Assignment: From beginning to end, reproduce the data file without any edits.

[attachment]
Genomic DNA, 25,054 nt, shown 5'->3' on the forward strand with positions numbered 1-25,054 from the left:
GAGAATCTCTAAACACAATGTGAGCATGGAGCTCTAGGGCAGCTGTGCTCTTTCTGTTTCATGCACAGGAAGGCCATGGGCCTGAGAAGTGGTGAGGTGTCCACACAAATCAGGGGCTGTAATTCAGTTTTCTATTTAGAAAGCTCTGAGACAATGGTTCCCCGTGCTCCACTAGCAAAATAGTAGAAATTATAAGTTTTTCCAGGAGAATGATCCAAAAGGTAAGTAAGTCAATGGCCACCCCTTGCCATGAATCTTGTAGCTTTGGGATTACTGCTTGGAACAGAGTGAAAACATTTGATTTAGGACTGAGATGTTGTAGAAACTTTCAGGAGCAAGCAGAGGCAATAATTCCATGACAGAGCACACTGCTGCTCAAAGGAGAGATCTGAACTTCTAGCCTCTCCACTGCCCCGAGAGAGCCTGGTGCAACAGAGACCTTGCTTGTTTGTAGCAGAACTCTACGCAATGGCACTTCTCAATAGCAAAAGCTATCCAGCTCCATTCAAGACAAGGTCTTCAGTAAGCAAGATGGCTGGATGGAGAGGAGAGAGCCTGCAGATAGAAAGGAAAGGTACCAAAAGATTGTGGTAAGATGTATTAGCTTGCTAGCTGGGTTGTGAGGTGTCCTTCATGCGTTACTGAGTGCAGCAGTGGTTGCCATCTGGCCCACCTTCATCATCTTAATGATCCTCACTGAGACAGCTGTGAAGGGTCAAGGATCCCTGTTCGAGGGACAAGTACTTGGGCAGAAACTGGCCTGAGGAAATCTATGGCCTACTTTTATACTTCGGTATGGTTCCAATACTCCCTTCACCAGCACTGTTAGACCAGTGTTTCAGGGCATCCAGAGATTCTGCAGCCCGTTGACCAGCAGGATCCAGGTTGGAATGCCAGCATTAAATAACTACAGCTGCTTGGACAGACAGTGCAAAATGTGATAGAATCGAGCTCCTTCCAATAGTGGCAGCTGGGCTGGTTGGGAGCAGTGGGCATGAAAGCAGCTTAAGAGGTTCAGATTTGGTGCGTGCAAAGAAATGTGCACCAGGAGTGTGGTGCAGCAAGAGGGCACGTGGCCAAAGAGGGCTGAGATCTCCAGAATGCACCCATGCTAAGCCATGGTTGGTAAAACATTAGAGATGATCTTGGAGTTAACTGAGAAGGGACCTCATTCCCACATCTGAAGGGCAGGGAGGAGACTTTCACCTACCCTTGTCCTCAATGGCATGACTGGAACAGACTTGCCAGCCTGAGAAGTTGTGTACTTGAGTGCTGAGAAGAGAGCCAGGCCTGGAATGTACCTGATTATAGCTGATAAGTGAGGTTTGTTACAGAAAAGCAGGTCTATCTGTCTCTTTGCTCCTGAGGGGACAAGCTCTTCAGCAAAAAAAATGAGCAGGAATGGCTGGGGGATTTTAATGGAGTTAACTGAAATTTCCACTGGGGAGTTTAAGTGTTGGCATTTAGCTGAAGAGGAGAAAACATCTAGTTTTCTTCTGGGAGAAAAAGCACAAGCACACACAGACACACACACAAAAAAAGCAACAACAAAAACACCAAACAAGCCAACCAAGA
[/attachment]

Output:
Genomic DNA, 25,054 nt, shown 5'->3' on the forward strand with positions numbered 1-25,054 from the left:
GAGAATCTCTAAACACAATGTGAGCATGGAGCTCTAGGGCAGCTGTGCTCTTTCTGTTTCATGCACAGGAAGGCCATGGGCCTGAGAAGTGGTGAGGTGTCCACACAAATCAGGGGCTGTAATTCAGTTTTCTATTTAGAAAGCTCTGAGACAATGGTTCCCCGTGCTCCACTAGCAAAATAGTAGAAATTATAAGTTTTTCCAGGAGAATGATCCAAAAGGTAAGTAAGTCAATGGCCACCCCTTGCCATGAATCTTGTAGCTTTGGGATTACTGCTTGGAACAGAGTGAAAACATTTGATTTAGGACTGAGATGTTGTAGAAACTTTCAGGAGCAAGCAGAGGCAATAATTCCATGACAGAGCACACTGCTGCTCAAAGGAGAGATCTGAACTTCTAGCCTCTCCACTGCCCCGAGAGAGCCTGGTGCAACAGAGACCTTGCTTGTTTGTAGCAGAACTCTACGCAATGGCACTTCTCAATAGCAAAAGCTATCCAGCTCCATTCAAGACAAGGTCTTCAGTAAGCAAGATGGCTGGATGGAGAGGAGAGAGCCTGCAGATAGAAAGGAAAGGTACCAAAAGATTGTGGTAAGATGTATTAGCTTGCTAGCTGGGTTGTGAGGTGTCCTTCATGCGTTACTGAGTGCAGCAGTGGTTGCCATCTGGCCCACCTTCATCATCTTAATGATCCTCACTGAGACAGCTGTGAAGGGTCAAGGATCCCTGTTCGAGGGACAAGTACTTGGGCAGAAACTGGCCTGAGGAAATCTATGGCCTACTTTTATACTTCGGTATGGTTCCAATACTCCCTTCACCAGCACTGTTAGACCAGTGTTTCAGGGCATCCAGAGATTCTGCAGCCCGTTGACCAGCAGGATCCAGGTTGGAATGCCAGCATTAAATAACTACAGCTGCTTGGACAGACAGTGCAAAATGTGATAGAATCGAGCTCCTTCCAATAGTGGCAGCTGGGCTGGTTGGGAGCAGTGGGCATGAAAGCAGCTTAAGAGGTTCAGATTTGGTGCGTGCAAAGAAATGTGCACCAGGAGTGTGGTGCAGCAAGAGGGCACGTGGCCAAAGAGGGCTGAGATCTCCAGAATGCACCCATGCTAAGCCATGGTTGGTAAAACATTAGAGATGATCTTGGAGTTAACTGAGAAGGGACCTCATTCCCACATCTGAAGGGCAGGGAGGAGACTTTCACCTACCCTTGTCCTCAATGGCATGACTGGAACAGACTTGCCAGCCTGAGAAGTTGTGTACTTGAGTGCTGAGAAGAGAGCCAGGCCTGGAATGTACCTGATTATAGCTGATAAGTGAGGTTTGTTACAGAAAAGCAGGTCTATCTGTCTCTTTGCTCCTGAGGGGACAAGCTCTTCAGCAAAAAAAATGAGCAGGAATGGCTGGGGGATTTTAATGGAGTTAACTGAAATTTCCACTGGGGAGTTTAAGTGTTGGCATTTAGCTGAAGAGGAGAAAACATCTAGTTTTCTTCTGGGAGAAAAAGCACAAGCACACACAGACACACACACAAAAAAAGCAACAACAAAAACACCAAACAAGCCAACCAAGA